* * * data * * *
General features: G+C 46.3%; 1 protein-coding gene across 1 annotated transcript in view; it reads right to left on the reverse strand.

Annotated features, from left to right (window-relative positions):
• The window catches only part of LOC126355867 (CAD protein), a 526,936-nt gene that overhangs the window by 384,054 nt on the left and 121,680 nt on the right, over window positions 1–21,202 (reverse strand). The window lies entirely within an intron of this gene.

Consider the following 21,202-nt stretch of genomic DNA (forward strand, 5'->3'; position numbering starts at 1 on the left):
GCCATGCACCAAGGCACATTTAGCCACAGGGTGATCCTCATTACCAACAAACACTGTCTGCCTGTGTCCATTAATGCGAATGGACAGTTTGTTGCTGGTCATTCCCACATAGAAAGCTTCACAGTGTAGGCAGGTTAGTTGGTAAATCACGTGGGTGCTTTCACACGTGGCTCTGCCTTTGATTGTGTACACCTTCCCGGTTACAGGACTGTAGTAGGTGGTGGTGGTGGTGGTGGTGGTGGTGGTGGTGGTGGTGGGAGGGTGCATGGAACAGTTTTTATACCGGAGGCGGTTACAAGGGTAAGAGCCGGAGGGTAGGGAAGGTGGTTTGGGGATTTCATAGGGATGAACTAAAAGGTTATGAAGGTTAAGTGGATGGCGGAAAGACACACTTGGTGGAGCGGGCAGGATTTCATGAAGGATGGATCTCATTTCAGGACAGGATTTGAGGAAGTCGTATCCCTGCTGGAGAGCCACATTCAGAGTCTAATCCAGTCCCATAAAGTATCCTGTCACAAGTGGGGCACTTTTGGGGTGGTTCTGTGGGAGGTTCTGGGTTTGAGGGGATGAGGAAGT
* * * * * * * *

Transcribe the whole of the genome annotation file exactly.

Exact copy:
General features: G+C 46.3%; 1 protein-coding gene across 1 annotated transcript in view; it reads right to left on the reverse strand.

Annotated features, from left to right (window-relative positions):
• The window catches only part of LOC126355867 (CAD protein), a 526,936-nt gene that overhangs the window by 384,054 nt on the left and 121,680 nt on the right, over window positions 1–21,202 (reverse strand). The window lies entirely within an intron of this gene.

Consider the following 21,202-nt stretch of genomic DNA (forward strand, 5'->3'; position numbering starts at 1 on the left):
GCCATGCACCAAGGCACATTTAGCCACAGGGTGATCCTCATTACCAACAAACACTGTCTGCCTGTGTCCATTAATGCGAATGGACAGTTTGTTGCTGGTCATTCCCACATAGAAAGCTTCACAGTGTAGGCAGGTTAGTTGGTAAATCACGTGGGTGCTTTCACACGTGGCTCTGCCTTTGATTGTGTACACCTTCCCGGTTACAGGACTGTAGTAGGTGGTGGTGGTGGTGGTGGTGGTGGTGGTGGTGGTGGTGGGAGGGTGCATGGAACAGTTTTTATACCGGAGGCGGTTACAAGGGTAAGAGCCGGAGGGTAGGGAAGGTGGTTTGGGGATTTCATAGGGATGAACTAAAAGGTTATGAAGGTTAAGTGGATGGCGGAAAGACACACTTGGTGGAGCGGGCAGGATTTCATGAAGGATGGATCTCATTTCAGGACAGGATTTGAGGAAGTCGTATCCCTGCTGGAGAGCCACATTCAGAGTCTAATCCAGTCCCATAAAGTATCCTGTCACAAGTGGGGCACTTTTGGGGTGGTTCTGTGGGAGGTTCTGGGTTTGAGGGGATGAGGAAGT